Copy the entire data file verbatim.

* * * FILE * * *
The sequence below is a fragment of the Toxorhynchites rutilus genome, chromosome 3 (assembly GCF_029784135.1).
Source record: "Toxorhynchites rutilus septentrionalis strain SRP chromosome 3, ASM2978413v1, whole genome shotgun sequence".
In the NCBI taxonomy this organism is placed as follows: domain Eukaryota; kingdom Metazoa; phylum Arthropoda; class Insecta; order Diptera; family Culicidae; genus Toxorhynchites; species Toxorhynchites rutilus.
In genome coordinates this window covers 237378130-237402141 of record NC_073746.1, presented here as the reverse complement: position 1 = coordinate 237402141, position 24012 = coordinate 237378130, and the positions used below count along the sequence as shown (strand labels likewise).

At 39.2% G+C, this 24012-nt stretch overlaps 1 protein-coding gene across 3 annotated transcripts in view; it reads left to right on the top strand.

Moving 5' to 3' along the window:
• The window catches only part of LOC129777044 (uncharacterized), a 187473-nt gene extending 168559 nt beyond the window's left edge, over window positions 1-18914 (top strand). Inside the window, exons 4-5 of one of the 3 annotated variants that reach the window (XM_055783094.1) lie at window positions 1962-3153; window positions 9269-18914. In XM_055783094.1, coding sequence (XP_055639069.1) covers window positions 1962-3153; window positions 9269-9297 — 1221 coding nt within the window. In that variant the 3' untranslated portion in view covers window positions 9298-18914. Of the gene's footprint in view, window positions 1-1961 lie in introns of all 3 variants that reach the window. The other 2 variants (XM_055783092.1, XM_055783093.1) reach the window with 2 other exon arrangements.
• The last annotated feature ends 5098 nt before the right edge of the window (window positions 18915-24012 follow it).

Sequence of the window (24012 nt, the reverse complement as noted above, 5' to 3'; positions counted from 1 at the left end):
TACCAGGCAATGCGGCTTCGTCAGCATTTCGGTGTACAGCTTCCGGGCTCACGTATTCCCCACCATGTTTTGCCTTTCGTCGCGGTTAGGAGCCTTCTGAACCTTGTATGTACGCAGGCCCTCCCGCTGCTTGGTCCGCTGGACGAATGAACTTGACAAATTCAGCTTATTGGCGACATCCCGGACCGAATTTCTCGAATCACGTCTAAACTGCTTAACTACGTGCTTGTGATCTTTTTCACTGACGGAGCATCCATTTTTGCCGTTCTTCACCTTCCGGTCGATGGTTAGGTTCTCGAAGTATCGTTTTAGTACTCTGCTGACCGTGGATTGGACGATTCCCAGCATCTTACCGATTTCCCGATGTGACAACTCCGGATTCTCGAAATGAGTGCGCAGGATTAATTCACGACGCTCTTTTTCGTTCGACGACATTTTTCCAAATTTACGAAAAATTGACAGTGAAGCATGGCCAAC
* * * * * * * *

The sequence below is a fragment of the Toxorhynchites rutilus genome, chromosome 3 (assembly GCF_029784135.1).
Source record: "Toxorhynchites rutilus septentrionalis strain SRP chromosome 3, ASM2978413v1, whole genome shotgun sequence".
In the NCBI taxonomy this organism is placed as follows: domain Eukaryota; kingdom Metazoa; phylum Arthropoda; class Insecta; order Diptera; family Culicidae; genus Toxorhynchites; species Toxorhynchites rutilus.
In genome coordinates this window covers 237378130-237402141 of record NC_073746.1, presented here as the reverse complement: position 1 = coordinate 237402141, position 24012 = coordinate 237378130, and the positions used below count along the sequence as shown (strand labels likewise).

At 39.2% G+C, this 24012-nt stretch overlaps 1 protein-coding gene across 3 annotated transcripts in view; it reads left to right on the top strand.

Moving 5' to 3' along the window:
• The window catches only part of LOC129777044 (uncharacterized), a 187473-nt gene extending 168559 nt beyond the window's left edge, over window positions 1-18914 (top strand). Inside the window, exons 4-5 of one of the 3 annotated variants that reach the window (XM_055783094.1) lie at window positions 1962-3153; window positions 9269-18914. In XM_055783094.1, coding sequence (XP_055639069.1) covers window positions 1962-3153; window positions 9269-9297 — 1221 coding nt within the window. In that variant the 3' untranslated portion in view covers window positions 9298-18914. Of the gene's footprint in view, window positions 1-1961 lie in introns of all 3 variants that reach the window. The other 2 variants (XM_055783092.1, XM_055783093.1) reach the window with 2 other exon arrangements.
• The last annotated feature ends 5098 nt before the right edge of the window (window positions 18915-24012 follow it).

Sequence of the window (24012 nt, the reverse complement as noted above, 5' to 3'; positions counted from 1 at the left end):
TACCAGGCAATGCGGCTTCGTCAGCATTTCGGTGTACAGCTTCCGGGCTCACGTATTCCCCACCATGTTTTGCCTTTCGTCGCGGTTAGGAGCCTTCTGAACCTTGTATGTACGCAGGCCCTCCCGCTGCTTGGTCCGCTGGACGAATGAACTTGACAAATTCAGCTTATTGGCGACATCCCGGACCGAATTTCTCGAATCACGTCTAAACTGCTTAACTACGTGCTTGTGATCTTTTTCACTGACGGAGCATCCATTTTTGCCGTTCTTCACCTTCCGGTCGATGGTTAGGTTCTCGAAGTATCGTTTTAGTACTCTGCTGACCGTGGATTGGACGATTCCCAGCATCTTACCGATTTCCCGATGTGACAACTCCGGATTCTCGAAATGAGTGCGCAGGATTAATTCACGACGCTCTTTTTCGTTCGACGACATTTTTCCAAATTTACGAAAAATTGACAGTGAAGCATGGCCAAC